She struggles to have children. We have a lot of sympathy for other women in the Bible who struggle with this, such as Hannah and Sarah. Rachel clearly sees this as a disgrace. "I shall die!" speaks to her deep misery over the closure of her womb. Jacob rightly reminds her that only God can give her children, but he also does not sound overly sympathetic to her. This is in contrast to Abraham and Isaac, who prayed to God when their wives were unable to have children (Bruce Waltke points this out in his commentary on Genesis). Jacob does not cry to God in a similar way on behalf of his wife Rachel's disgrace.

Could it be because the struggle between Rachel and her sister Leah so closely mirrors the struggle between himself and his brother Esau? Jacob has spent much of his life fighting for what he wants, and not crying out to God for it. Here Rachel also struggles with her sister. Rachel wants what her sister has (children), and Leah wants what Rachel has (Jacob's love)—and Rachel the younger sees this struggle as a struggle to overcome her sister (“With mighty wrestlings I have wrestled with my sister and have prevailed," she says, when Naphtali is born through her servant Bilhah). Rachel and Jacob are startlingly similar in their striving with life. They fight, fight, fight for what they want, even when reality does not go their way.

However, in both Jacob's life and in Rachel's life, God shows them grace. Jacob shows no sign of depending on God or calling out to God in all his striving, and yet God shows up to him and makes him promises (such as at Bethel when he dreams about the ladder from earth to heaven, or when his uncle Laban cheats him of his wages but God promises to prosper him), until Jacob begins to learn to depend on his God. Rachel, too, struggles with her sister, using her servant Bilhah to bear children for Jacob, and asking for mandrakes to open her womb. But after all of this, and after Leah has born many children, the text says, "Then God remembered Rachel, and God listened to her." God remembers her. And it seems Rachel has learned her machinations with servants and mandrakes are useless, for it says God "listens" to her, meaning she has at this point been calling out to him.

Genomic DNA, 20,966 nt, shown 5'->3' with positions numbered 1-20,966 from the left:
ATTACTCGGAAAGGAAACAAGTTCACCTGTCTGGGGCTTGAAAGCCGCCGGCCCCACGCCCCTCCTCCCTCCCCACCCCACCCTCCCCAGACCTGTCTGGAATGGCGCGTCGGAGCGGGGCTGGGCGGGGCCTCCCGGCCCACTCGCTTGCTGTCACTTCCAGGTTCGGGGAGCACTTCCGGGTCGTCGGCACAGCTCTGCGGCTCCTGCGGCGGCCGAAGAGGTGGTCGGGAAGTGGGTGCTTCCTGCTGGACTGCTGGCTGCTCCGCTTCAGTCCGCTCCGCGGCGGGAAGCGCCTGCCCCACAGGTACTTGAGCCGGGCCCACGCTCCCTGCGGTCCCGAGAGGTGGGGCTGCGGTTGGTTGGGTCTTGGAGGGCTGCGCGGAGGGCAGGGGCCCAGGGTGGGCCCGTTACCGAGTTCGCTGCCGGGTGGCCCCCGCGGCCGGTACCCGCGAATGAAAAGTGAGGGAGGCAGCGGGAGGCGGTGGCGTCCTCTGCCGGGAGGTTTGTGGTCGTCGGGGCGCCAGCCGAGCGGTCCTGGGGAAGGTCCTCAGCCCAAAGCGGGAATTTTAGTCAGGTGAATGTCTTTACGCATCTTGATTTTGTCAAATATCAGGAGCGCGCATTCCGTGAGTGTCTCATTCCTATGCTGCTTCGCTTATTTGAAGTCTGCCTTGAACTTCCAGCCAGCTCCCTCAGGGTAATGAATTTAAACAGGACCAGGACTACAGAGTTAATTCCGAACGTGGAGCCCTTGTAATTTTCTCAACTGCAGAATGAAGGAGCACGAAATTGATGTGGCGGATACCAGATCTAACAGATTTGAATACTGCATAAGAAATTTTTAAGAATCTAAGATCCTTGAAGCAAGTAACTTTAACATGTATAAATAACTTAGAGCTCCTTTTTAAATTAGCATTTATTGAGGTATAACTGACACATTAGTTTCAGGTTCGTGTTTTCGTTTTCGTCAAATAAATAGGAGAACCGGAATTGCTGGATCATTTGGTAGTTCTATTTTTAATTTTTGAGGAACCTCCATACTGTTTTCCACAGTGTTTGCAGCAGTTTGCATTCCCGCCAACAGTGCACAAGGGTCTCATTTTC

Weeping Rachel

The sad irony of Rachel's life is that, though her whole personality after marriage is consumed by her struggle to have children, it is by bearing a child that she meets her death. As she dies giving birth to her second son, she names him, Ben-Oni ("son of my suffering"). “In dying Rachel became a prophetess,” says Abraham Kuyper, meaning her naming of her son also points to the suffering the tribe of Benjamin undergoes, and the later massacre at Bethlehem. Whether or not this naming is meant to be a prophecy, it is undeniable that Rachel’s role as a weeping mother continues to come up in prophecy later on.